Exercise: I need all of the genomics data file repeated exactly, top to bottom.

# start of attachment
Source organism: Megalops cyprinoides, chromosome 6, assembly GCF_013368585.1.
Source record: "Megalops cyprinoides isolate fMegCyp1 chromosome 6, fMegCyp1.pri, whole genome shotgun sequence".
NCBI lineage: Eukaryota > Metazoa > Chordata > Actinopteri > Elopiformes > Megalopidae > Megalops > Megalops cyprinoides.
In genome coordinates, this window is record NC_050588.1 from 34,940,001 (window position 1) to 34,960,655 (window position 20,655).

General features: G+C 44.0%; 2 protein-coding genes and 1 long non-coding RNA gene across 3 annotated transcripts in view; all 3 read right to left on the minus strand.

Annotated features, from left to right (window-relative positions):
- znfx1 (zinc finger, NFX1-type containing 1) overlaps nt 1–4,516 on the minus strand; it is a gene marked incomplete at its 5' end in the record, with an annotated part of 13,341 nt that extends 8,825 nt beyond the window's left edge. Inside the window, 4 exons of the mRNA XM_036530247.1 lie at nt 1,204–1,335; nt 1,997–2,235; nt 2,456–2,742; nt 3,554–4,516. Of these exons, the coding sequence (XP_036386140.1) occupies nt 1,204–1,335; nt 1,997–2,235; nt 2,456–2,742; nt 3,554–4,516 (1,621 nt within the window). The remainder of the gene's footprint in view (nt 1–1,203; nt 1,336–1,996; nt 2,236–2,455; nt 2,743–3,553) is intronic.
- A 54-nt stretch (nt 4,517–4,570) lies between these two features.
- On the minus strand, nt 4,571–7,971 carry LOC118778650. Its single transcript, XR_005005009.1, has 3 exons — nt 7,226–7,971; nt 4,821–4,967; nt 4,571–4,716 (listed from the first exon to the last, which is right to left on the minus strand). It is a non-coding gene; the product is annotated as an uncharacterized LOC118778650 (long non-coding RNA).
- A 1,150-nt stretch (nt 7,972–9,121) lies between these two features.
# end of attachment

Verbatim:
Source organism: Megalops cyprinoides, chromosome 6, assembly GCF_013368585.1.
Source record: "Megalops cyprinoides isolate fMegCyp1 chromosome 6, fMegCyp1.pri, whole genome shotgun sequence".
NCBI lineage: Eukaryota > Metazoa > Chordata > Actinopteri > Elopiformes > Megalopidae > Megalops > Megalops cyprinoides.
In genome coordinates, this window is record NC_050588.1 from 34,940,001 (window position 1) to 34,960,655 (window position 20,655).

General features: G+C 44.0%; 2 protein-coding genes and 1 long non-coding RNA gene across 3 annotated transcripts in view; all 3 read right to left on the minus strand.

Annotated features, from left to right (window-relative positions):
- znfx1 (zinc finger, NFX1-type containing 1) overlaps nt 1–4,516 on the minus strand; it is a gene marked incomplete at its 5' end in the record, with an annotated part of 13,341 nt that extends 8,825 nt beyond the window's left edge. Inside the window, 4 exons of the mRNA XM_036530247.1 lie at nt 1,204–1,335; nt 1,997–2,235; nt 2,456–2,742; nt 3,554–4,516. Of these exons, the coding sequence (XP_036386140.1) occupies nt 1,204–1,335; nt 1,997–2,235; nt 2,456–2,742; nt 3,554–4,516 (1,621 nt within the window). The remainder of the gene's footprint in view (nt 1–1,203; nt 1,336–1,996; nt 2,236–2,455; nt 2,743–3,553) is intronic.
- A 54-nt stretch (nt 4,517–4,570) lies between these two features.
- On the minus strand, nt 4,571–7,971 carry LOC118778650. Its single transcript, XR_005005009.1, has 3 exons — nt 7,226–7,971; nt 4,821–4,967; nt 4,571–4,716 (listed from the first exon to the last, which is right to left on the minus strand). It is a non-coding gene; the product is annotated as an uncharacterized LOC118778650 (long non-coding RNA).
- A 1,150-nt stretch (nt 7,972–9,121) lies between these two features.